Feb 17

Mets Matters: Parnell’s Elbow An Issue

Undoubtedly, Bobby Parnell’s surgically repaired elbow will be the central topic when he addresses the media Wednesday morning.

mets-matters logoWhen will Parnell, who’s expected to open the season on the disabled list, be ready to dive into spring training?

ESPN reported Tuesday it might be up to three weeks, but that’s just speculation at this point. Hopefully, Parnell will shed more light Wednesday.

Currently, Jenrry Mejia is the choice to be the closer to open the season. When Parnell is activated Mejia’s role will change again.

“That’s Terry Collins’ job,’’ Mejia told reporters Tuesday. “That’s not my job. I’ve got to be out there and do the best I can. Whatever Terry Collins wants me to do, I’ve got to do. I’ll go out there. I’ll go to the bullpen, throw the seventh, ninth, eighth inning – whatever they want me to do.’’

BLACK HOPING FOR BETTER SPRING: Thought of as a closer in the future, Vic Black has the stuff for that role, but for now he has the simple ambition of just making it out of Port St. Lucie and to New York.

That wasn’t the case last season when his miserable spring training landed him to the minor leagues.

“There was a desire to finally break camp, finally start with a team,’’ Black told reporters. “I think now it’s understanding that the spring is a preparation for April.’’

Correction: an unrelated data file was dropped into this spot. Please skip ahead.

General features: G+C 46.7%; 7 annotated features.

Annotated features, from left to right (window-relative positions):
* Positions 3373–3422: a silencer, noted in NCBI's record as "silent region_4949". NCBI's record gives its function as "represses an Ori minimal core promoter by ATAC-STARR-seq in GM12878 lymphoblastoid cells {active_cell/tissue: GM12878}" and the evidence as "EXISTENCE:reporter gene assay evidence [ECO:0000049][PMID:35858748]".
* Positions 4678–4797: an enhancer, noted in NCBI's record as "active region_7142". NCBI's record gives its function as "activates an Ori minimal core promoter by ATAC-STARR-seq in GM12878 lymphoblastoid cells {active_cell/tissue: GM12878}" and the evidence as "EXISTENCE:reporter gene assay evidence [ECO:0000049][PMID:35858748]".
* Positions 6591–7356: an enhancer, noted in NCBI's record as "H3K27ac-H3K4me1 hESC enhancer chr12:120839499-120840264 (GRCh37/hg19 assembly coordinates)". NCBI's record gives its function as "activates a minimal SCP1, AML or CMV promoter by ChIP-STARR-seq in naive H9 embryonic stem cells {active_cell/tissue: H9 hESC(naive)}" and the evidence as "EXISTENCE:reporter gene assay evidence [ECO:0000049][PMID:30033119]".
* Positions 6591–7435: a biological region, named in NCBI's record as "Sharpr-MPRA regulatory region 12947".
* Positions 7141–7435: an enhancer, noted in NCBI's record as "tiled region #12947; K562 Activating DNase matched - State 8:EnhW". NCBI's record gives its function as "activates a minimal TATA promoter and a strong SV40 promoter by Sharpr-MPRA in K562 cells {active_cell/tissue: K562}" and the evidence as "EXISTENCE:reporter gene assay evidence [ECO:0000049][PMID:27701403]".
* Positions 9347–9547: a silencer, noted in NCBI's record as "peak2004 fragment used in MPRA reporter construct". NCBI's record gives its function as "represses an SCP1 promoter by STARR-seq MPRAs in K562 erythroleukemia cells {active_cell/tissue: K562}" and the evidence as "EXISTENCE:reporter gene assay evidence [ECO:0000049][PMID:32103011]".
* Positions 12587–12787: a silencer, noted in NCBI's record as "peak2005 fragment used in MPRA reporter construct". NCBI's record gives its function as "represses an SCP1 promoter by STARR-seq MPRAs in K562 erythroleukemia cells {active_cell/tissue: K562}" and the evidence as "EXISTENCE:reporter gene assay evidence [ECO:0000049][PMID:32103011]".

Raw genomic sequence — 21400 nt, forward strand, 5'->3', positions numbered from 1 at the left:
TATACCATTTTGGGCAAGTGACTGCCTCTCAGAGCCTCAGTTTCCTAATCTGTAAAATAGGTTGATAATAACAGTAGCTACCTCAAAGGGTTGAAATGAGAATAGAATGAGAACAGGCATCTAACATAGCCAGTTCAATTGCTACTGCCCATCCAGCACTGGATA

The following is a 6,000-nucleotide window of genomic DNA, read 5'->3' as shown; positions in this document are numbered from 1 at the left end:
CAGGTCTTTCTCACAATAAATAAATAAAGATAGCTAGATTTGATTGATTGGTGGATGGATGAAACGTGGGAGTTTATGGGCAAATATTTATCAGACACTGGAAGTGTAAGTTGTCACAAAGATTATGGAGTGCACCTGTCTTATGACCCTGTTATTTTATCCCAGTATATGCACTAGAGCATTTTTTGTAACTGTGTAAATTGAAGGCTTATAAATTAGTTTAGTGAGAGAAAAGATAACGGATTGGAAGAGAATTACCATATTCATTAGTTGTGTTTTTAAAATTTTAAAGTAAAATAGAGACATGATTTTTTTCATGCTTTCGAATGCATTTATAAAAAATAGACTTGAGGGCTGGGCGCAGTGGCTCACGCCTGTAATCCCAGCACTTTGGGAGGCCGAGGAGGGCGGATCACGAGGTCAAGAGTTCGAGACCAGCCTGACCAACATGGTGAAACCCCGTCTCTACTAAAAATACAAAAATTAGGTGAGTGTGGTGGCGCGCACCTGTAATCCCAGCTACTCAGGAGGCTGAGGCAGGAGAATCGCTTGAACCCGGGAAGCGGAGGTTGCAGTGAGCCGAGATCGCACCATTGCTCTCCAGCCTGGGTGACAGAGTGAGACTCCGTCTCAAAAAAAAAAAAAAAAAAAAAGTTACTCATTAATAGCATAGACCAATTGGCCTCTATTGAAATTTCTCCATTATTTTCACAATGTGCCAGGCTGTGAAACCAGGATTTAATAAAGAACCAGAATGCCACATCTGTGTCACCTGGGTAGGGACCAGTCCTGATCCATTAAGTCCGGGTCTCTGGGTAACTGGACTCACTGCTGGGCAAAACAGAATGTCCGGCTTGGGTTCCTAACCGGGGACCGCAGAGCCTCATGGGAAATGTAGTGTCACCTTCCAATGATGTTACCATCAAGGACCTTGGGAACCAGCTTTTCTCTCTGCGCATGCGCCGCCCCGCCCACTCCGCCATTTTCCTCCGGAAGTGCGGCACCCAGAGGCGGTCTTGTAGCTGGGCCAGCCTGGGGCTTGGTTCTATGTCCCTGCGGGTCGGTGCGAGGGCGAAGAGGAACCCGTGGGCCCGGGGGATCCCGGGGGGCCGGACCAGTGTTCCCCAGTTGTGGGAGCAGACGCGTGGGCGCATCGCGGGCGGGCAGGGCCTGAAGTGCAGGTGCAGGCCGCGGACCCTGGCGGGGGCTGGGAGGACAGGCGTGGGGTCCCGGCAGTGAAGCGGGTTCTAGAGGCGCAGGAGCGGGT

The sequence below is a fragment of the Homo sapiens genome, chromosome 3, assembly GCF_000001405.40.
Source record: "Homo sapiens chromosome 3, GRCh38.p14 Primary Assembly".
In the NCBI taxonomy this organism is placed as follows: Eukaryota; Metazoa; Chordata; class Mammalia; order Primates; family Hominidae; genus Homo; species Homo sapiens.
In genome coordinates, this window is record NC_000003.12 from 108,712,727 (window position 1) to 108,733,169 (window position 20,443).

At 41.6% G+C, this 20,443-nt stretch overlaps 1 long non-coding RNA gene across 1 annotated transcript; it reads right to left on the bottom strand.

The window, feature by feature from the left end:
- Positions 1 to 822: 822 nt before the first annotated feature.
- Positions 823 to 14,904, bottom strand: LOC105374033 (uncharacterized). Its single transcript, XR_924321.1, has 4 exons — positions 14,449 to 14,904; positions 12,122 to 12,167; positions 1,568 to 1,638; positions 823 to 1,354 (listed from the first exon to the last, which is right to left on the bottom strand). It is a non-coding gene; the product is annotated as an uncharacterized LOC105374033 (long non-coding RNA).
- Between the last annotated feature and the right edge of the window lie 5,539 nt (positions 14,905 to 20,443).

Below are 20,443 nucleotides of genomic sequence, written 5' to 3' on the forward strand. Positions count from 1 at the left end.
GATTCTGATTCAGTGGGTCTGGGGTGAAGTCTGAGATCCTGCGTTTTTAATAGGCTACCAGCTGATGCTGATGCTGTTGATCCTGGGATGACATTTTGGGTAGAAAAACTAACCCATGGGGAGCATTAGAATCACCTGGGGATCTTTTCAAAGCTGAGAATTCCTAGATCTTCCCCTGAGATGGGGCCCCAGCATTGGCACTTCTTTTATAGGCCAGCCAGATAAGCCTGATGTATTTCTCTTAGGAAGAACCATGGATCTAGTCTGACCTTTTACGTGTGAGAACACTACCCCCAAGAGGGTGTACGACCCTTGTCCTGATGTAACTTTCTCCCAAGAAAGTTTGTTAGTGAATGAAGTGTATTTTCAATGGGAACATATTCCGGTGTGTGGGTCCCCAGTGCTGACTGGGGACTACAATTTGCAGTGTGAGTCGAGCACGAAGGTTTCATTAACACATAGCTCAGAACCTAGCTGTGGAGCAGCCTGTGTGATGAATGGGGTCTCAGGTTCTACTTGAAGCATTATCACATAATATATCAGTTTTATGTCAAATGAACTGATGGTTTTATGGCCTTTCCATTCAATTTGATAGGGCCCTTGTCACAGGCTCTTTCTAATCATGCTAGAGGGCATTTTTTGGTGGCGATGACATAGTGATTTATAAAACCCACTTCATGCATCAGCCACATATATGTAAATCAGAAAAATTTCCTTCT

Jan 28

Mets, Mejia Avoid Arbitration

As expected, the Mets avoided arbitration with reliever Jenrry Mejia, who agreed to a one-year, $2.595 million contract this evening.

Mejia, whose role has bounced from the rotation and bullpen during his Mets’ tenure, assumed the closer job after Bobby Parnell was injured.

Manager Terry Collins, despite not knowing Parnell’s physical status, already anointed him as the closer in mid-December even though Mejia saved 28 games with a 2.72 ERA last year.

It was a premature announcement that thwarts the concept of competition. Playing the good soldier, Mejia said he doesn’t care, but how could he not?

 

Jan 22

Mets Who Could Be Gone After This Year

As a team trying to reach the next level, the New York Mets have several players entering make-or-break seasons. If they don’t produce in 2015 they could find themselves gone next year.

The reasons for their potential departure range from age, to finances, to performance. Here’s who I am thinking needs to put up or shut up:

Bartolo Colon: At 41, Colon is entering the second season of a two-year contract. Despite working 200 innings last season, the Mets are trying to trade him. They certainly won’t bring him back for another $10 million. The best scenario is to find a taker at the trade deadline.

Jon Niese: All the reasons why Niese was attractive in the past – age, left-handed, reasonable contract – don’t matter much anymore because of his recent injury history and poor performance. Their best bet is for him to pitch well in the first half and draw trade interest.

Bobby Parnell: He’s coming off an injury and has never pitched to expectations. With Jenrry Mejia and Jeurys Familia showing promise, it could be time to cut the cord and move on. This guy had a million-dollar arm, but only recently showed an understanding about pitching. If he’s a bust this year, why would they bring him back?

Curtis Granderson: He has two more years after 2015, which could make him easier to trade. But, if he doesn’t show glimpses of substantial power who would take him? This much we know about the Mets – they will try to get something and won’t eat his contract.